Unlocking challenge for all learners with the new Teachers’ Standards

30 October, 2012

Gifted and Talented

In my earlier Blog, I offered some thoughts about effective use of the new Teachers’ Standards through changing the Standards’ statements into questions. These then become a ‘thinking frame’ for you to tell the story of your effective and reflective practice in the everyday classroom. Thus enabling you to provide evaluations, not merely assertions, about your work.

So, taking Standard 5 again, here are some suggested ‘answers’ (from a real school!) to the questions posed. These describe evidence-based practice which can be used in your appraisal/performance management and CPD discussions.

Standard 5: Adapt teaching to respond to the strengths and needs of all pupils

Aspect 1 What range of differentiation strategies do I use, in planning & provision, to enable my ‘aspiring’ and ‘perspiring’ AG&T pupils to learn effectively?

“In our school, team/subject leaders have discussed and agreed a core range of differentiation strategies, which we use as a thinking template for planning and provision across topics, units and schemes of work. As a result, all teaching staff are now using more than ‘by task and by outcome’ and expectations in the classroom, especially in the lower part of the school, have risen. For example … Strategies implemented include:

Challenging By Task; Challenging By Outcome; Challenging By Support; Challenging By Pace/Time; Challenging By Pupil Expertise; Challenging by Organisation; Challenging by Talk/Questioning … and several more (x-ref to T&L Policy) ”

Aspect 2 What range of everyday classroom approaches do I undertake so as not to inhibit my actual and potential AG&T pupils’ ability to learn?

“ Our G&T school policy focuses on 3 major areas for provision, for which we have agreed whole-school key questions to indicate effectiveness. The impact to date includes a more specific focus on practical strategies and their impact in our ongoing learning walks.

For example: General overall approach in the classroom:

– How does our planning differentiate effectively, including how our AfL feedback and feed forward supports and challenges ‘actual’ and ‘potential’ AG&T?

– How do our pupil groupings work? How effectively do we use support staff to challenge ‘actual’ and ‘potential’ AG&T?

– How do we use higher order questions (verbally AND visually) effectively across the school?

– How do Challenge Corners cater for the ‘actual’ and ‘potential’ AG&T and with what impact?

– What range of activities… across the school … do we use consistently to develop research/study skills, problem-solving, decision-making, analysis, synthesis (creative thinking), speculation, evaluation?”

 Aspect 3 How effectively do I use my knowledge and understanding of the physical, social and intellectual development of my pupils, in the context of our school’s T&L and AG&T policy statements, when planning and providing for the learners in my class/es?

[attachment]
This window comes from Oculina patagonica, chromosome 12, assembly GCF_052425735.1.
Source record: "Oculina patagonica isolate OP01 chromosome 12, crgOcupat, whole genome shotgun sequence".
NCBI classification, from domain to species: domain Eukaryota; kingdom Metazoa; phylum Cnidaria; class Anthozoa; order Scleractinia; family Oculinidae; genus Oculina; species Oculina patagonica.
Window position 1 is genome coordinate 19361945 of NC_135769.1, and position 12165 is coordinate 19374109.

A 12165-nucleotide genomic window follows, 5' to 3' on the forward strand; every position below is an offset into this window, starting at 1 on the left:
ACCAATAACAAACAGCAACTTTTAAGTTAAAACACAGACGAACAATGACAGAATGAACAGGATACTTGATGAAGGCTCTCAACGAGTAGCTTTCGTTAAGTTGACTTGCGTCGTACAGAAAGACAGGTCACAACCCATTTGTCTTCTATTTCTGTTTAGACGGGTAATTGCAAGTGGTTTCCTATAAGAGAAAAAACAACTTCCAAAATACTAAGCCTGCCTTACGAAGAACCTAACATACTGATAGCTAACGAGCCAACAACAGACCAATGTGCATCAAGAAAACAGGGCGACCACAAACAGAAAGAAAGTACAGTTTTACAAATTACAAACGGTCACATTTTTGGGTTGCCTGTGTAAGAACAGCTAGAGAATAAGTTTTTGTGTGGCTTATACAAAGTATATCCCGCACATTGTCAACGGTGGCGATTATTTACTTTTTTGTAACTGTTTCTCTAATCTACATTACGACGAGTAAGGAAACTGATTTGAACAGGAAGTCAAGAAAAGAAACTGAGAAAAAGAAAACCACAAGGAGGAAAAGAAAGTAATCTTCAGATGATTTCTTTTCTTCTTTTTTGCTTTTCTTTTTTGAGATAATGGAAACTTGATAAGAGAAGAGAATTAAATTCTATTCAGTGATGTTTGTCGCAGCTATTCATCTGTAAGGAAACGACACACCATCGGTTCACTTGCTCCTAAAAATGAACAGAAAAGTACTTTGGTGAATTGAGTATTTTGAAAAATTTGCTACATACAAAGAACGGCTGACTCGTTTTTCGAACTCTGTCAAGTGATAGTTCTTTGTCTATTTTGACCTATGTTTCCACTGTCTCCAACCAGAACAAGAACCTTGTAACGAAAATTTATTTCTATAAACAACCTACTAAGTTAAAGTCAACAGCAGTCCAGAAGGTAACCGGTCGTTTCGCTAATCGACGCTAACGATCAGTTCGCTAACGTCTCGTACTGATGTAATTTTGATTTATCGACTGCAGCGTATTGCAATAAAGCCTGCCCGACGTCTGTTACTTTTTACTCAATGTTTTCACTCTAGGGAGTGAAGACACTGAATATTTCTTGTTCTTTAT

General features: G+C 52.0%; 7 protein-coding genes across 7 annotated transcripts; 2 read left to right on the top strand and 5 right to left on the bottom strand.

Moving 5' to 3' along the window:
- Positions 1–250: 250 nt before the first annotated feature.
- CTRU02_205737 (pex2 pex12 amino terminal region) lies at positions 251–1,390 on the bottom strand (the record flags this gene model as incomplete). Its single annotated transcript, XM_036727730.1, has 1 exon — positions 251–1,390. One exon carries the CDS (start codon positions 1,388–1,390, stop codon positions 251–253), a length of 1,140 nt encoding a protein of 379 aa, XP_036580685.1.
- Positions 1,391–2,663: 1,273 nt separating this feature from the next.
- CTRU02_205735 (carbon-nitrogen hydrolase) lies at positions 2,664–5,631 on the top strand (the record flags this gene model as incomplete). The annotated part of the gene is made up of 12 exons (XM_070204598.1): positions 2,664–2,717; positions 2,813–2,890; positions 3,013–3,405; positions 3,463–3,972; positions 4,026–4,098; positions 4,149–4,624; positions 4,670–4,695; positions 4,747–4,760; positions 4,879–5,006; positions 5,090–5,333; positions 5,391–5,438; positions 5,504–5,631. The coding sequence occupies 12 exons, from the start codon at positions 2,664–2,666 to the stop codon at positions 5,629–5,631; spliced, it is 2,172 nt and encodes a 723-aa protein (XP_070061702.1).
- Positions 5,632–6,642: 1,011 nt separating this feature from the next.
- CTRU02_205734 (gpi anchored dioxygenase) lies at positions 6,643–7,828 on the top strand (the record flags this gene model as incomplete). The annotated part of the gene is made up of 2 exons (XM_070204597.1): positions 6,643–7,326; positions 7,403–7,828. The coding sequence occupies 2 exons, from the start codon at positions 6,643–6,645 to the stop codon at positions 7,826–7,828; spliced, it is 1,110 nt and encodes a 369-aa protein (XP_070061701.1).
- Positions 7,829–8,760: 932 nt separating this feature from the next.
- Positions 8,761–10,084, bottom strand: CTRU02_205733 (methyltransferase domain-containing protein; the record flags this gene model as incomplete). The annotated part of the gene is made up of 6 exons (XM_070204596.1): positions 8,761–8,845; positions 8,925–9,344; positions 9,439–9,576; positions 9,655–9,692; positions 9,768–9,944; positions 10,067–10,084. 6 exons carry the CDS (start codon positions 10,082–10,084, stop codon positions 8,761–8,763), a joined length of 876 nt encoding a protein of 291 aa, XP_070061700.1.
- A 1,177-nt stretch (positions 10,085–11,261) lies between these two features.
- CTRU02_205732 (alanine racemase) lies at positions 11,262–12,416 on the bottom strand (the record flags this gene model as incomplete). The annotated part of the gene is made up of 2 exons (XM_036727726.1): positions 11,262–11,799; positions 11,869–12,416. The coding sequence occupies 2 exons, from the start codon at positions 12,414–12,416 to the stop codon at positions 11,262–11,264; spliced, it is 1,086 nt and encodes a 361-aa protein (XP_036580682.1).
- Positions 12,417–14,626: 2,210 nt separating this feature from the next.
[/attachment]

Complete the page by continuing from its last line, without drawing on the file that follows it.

“Our school policy for G&T is linked closely with our transfer and transition policy, agreed between us and our partner schools. When deciding on whether our AG&T pupils should be ‘accelerated’, we take into account both their intellectual ability and potential and their physical size and social/emotional development. As appropriate, we ‘partially accelerate’ some pupils. As a result, for example, we no longer experience situations in which pupils have been accelerated into older age-groups and then have not progressed due to their lack of confidence … etc”

Aspect 4 How do I evaluate the teaching approaches that I use to engage and support my ‘actual and potential’ high ability pupils in the context of the stretch and challenge needs of all my pupils?

“Our school policy statement, ‘AG&T : Stretch, Challenge and Opportunity for ALL’, is clear re roles and responsibilities of ALL staff, not only the senior G&T Lead, for monitoring and evaluating our classroom approaches and their impact on outstanding teaching and learning . The impact to date is demonstrated by all curriculum team leaders now taking responsibility for ‘actual’ and ‘potential’ AG&T provision, sharing good practice and distributed leadership.

For example: Roles and Responsibilities:

The G&T Leading Teacher: reviews provision for AG&T using self-review recording sheet; monitors the AG&T register and provision for those on it; collates work samples; liaises with the AG&T governor, head teacher and curriculum leaders, SENCO and ASTs; completes and oversees an action plan as part of SDP.

Curriculum Leaders: monitor progress and provision of registered AG&T pupils; ensure schemes of work and planning contain challenging tasks and opportunities to provide challenge for ALL pupils; monitor differentiation in practice; source resources to stimulate and extend pupils’ thinking … etc.”

In conclusion, the new Teachers’ Standards can, I am sure, also be further adapted to form both a self-review framework for Lead Teachers/Coordinators of AG&T and even an up-to-date, clear job description for that role. Watch this space!

Ann Bridgland- Osiris Educational presenter Ann Bridgland November 2012

If you are interested in attending one of the G&T courses run by Ann Bridgland please click here for more information.

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